I had The Comic Book History of Comics on my wishlist for a while. I really wanted to read it this summer.

Then I saw author Fred Van Lente was going to be at Space City Comic Con and moved it up on my reading list. It did not disappoint.

The book runs a little over 200 pages and is written in comic book form with drawings by Ryan Dunlavey. They pack a lot of information into those pages and cover comics humble beginnings to digital downloads with everything in between. Even though very little space is wasted, it is a very quick read. Lente and Dunlavey assert that this is a creator’s medium even if they are controlled and exploited by the companies. Without the creators, the companies wouldn’t have had the characters and stories to build their empires.

The book takes you through waves the comic book industry has ridden over the years. People want superheroes, and then they want romance, and then crime and horror, etc. The comic creators had to follow supply and demand.

By focusing on the creators, often you see their struggle. Upfront is their struggle to control their own artwork. Van Lente and Dunlavey do a great job of explaining work for hire and copyright laws. So good, that if I was teaching civics instead of computer science, I would use those chapters to explain those concepts. Of course, the artists are often going up against the big companies, but the authors don’t shrink away from creator vs. creator struggles. More than any other account I’ve read, they have told the Ditko-Kirby-Lee story in the most nuanced manner.  Ditko and Kirby are definitely given their due in this account. Lee, here, gets the most balanced treatment I’ve read in a while.  For those of you that just know Stan Lee from the movies and think he created all those characters, read this book. Then do some more research. It’s not as cut and dry as you would believe.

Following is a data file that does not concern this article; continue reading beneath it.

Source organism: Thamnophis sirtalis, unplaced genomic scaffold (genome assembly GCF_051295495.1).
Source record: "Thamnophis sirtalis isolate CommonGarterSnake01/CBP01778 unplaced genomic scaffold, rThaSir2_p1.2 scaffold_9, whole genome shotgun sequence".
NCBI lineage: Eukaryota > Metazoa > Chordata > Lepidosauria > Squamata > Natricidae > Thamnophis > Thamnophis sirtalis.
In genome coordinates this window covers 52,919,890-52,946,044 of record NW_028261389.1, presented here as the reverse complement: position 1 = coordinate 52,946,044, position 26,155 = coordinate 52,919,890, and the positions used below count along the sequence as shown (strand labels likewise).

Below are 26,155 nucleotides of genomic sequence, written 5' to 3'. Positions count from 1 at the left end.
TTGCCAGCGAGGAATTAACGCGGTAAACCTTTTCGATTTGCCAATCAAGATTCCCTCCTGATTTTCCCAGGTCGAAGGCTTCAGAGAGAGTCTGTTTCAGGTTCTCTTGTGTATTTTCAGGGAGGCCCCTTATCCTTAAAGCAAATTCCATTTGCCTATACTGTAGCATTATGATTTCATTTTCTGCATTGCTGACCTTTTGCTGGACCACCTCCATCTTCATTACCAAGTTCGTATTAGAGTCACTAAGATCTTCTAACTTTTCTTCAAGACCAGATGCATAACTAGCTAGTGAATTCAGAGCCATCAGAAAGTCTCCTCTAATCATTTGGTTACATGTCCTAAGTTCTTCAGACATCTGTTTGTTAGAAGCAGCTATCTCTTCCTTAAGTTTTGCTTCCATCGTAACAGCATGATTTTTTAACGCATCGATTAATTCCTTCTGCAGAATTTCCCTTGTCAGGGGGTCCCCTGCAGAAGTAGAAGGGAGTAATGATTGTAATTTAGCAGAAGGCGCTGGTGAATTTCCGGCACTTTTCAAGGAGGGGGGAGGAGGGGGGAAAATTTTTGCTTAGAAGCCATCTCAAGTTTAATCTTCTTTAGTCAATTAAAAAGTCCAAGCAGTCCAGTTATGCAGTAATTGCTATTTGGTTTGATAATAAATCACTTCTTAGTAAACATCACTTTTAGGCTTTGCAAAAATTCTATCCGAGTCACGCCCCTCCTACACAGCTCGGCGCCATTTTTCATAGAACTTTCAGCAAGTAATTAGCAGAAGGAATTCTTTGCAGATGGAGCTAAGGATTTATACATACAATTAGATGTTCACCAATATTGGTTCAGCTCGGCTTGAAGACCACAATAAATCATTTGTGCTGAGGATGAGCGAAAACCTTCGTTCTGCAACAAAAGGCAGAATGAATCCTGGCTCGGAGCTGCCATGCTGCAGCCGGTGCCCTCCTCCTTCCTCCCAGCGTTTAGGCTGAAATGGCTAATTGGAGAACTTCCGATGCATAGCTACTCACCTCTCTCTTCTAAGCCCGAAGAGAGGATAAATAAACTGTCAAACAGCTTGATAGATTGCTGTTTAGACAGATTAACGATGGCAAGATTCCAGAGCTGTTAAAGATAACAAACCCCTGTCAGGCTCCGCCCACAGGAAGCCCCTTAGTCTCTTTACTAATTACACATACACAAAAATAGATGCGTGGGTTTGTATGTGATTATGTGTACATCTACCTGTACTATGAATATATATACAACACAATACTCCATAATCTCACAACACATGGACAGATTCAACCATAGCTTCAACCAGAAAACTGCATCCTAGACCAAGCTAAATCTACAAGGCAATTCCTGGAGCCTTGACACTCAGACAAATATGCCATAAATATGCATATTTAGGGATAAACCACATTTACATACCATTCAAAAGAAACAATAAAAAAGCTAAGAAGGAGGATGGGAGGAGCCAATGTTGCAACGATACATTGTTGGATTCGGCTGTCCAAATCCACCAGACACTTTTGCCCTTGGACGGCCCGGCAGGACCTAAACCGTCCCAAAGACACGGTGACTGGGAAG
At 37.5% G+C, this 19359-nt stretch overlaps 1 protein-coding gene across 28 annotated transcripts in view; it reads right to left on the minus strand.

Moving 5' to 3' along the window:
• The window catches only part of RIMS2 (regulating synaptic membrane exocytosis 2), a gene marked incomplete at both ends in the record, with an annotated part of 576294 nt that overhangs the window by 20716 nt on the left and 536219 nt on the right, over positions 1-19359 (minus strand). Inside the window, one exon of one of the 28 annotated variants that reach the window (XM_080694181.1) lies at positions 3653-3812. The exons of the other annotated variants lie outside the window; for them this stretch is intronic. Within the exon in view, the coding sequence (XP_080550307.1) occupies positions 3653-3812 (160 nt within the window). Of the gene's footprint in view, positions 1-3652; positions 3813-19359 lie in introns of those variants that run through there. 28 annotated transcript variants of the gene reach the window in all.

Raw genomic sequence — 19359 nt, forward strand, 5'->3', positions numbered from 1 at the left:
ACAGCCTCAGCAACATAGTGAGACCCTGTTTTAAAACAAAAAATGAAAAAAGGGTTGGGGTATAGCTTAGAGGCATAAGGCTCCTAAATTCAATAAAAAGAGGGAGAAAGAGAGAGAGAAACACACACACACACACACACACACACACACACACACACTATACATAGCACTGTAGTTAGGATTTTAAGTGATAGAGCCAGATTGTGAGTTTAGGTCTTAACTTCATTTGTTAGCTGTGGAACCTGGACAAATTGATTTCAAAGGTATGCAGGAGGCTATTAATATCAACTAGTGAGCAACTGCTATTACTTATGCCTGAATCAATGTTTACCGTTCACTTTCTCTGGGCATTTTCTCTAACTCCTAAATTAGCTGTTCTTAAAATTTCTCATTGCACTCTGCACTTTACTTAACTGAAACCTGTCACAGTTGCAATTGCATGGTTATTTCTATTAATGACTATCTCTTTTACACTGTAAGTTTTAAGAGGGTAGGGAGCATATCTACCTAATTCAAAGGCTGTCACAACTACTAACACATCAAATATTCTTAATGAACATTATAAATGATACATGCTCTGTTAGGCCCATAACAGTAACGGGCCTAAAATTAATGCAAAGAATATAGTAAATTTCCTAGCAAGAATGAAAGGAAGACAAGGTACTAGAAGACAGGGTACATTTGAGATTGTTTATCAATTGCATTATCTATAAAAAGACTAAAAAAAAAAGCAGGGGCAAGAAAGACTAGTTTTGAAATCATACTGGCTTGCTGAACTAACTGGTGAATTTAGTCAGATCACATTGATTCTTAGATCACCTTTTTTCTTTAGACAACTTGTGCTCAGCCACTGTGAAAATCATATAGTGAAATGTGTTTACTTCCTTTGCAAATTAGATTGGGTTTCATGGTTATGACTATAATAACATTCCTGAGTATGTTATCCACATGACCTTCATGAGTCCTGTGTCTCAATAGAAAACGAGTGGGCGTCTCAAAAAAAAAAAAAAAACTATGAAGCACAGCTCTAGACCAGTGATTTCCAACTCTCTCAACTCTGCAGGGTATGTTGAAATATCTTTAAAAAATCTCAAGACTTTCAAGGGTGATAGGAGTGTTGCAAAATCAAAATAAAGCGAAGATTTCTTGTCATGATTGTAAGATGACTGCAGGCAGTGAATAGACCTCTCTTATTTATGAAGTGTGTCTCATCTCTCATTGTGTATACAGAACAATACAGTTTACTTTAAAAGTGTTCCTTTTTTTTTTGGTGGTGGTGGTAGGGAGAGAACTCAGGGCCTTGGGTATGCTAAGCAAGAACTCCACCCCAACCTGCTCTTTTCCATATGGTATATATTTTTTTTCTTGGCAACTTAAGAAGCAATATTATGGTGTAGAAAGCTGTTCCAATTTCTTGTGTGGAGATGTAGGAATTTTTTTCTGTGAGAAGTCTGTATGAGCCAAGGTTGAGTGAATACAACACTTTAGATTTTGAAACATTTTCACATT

Nor do they just focus on DC and Marvel creators. Robert Crumb and the underground comics movement get a good share of panels. This was an area I really haven’t shown much interest in, but after reading this, I know want to read his illustrated version of Genesis.

The authors also do a great job of showing how comic books have gained respect as their own art form. They do point out that in the US this isn’t as true as it in such countries as France, but you can seek the arc of how they went from lowbrow entertainment to where it reaches the heights of Alan Moore’s Watchmen.

Thankfully, this is not just a fact only history book. Like any good historians, they provide their opinions based on the facts. They don’t shy away from criticizing their subject matter when it needs criticizing such as the economics of comics since the 90s. They also show the creators as they were and don’t romanticize any of them (now I know why Wonder Woman gets tied up so often). They also don’t make this overly academic.  In other words, it is always interesting…even the anime chapter.